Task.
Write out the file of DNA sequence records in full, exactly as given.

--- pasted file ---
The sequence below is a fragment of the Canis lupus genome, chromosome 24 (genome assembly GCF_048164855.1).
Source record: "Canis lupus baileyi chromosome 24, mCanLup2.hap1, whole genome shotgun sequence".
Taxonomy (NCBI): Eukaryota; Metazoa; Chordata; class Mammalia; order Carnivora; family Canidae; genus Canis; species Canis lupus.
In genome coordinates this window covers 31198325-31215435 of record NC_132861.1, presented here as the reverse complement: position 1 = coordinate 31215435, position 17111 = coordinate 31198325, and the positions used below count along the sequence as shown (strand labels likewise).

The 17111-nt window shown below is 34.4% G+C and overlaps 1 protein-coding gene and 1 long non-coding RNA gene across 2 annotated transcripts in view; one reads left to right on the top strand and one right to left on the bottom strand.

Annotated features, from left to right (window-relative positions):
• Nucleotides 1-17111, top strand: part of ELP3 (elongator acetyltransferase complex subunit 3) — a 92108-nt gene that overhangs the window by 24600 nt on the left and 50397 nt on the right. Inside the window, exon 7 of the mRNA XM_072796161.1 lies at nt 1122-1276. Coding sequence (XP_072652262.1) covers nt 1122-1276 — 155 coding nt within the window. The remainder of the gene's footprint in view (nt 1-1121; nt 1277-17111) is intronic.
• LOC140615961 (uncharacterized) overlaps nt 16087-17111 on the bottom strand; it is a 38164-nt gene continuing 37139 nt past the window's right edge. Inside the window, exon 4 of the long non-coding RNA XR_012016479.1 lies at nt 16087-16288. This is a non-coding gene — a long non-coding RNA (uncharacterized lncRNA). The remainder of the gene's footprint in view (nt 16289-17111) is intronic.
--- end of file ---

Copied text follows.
The sequence below is a fragment of the Canis lupus genome, chromosome 24 (genome assembly GCF_048164855.1).
Source record: "Canis lupus baileyi chromosome 24, mCanLup2.hap1, whole genome shotgun sequence".
Taxonomy (NCBI): Eukaryota; Metazoa; Chordata; class Mammalia; order Carnivora; family Canidae; genus Canis; species Canis lupus.
In genome coordinates this window covers 31198325-31215435 of record NC_132861.1, presented here as the reverse complement: position 1 = coordinate 31215435, position 17111 = coordinate 31198325, and the positions used below count along the sequence as shown (strand labels likewise).

The 17111-nt window shown below is 34.4% G+C and overlaps 1 protein-coding gene and 1 long non-coding RNA gene across 2 annotated transcripts in view; one reads left to right on the top strand and one right to left on the bottom strand.

Annotated features, from left to right (window-relative positions):
• Nucleotides 1-17111, top strand: part of ELP3 (elongator acetyltransferase complex subunit 3) — a 92108-nt gene that overhangs the window by 24600 nt on the left and 50397 nt on the right. Inside the window, exon 7 of the mRNA XM_072796161.1 lies at nt 1122-1276. Coding sequence (XP_072652262.1) covers nt 1122-1276 — 155 coding nt within the window. The remainder of the gene's footprint in view (nt 1-1121; nt 1277-17111) is intronic.
• LOC140615961 (uncharacterized) overlaps nt 16087-17111 on the bottom strand; it is a 38164-nt gene continuing 37139 nt past the window's right edge. Inside the window, exon 4 of the long non-coding RNA XR_012016479.1 lies at nt 16087-16288. This is a non-coding gene — a long non-coding RNA (uncharacterized lncRNA). The remainder of the gene's footprint in view (nt 16289-17111) is intronic.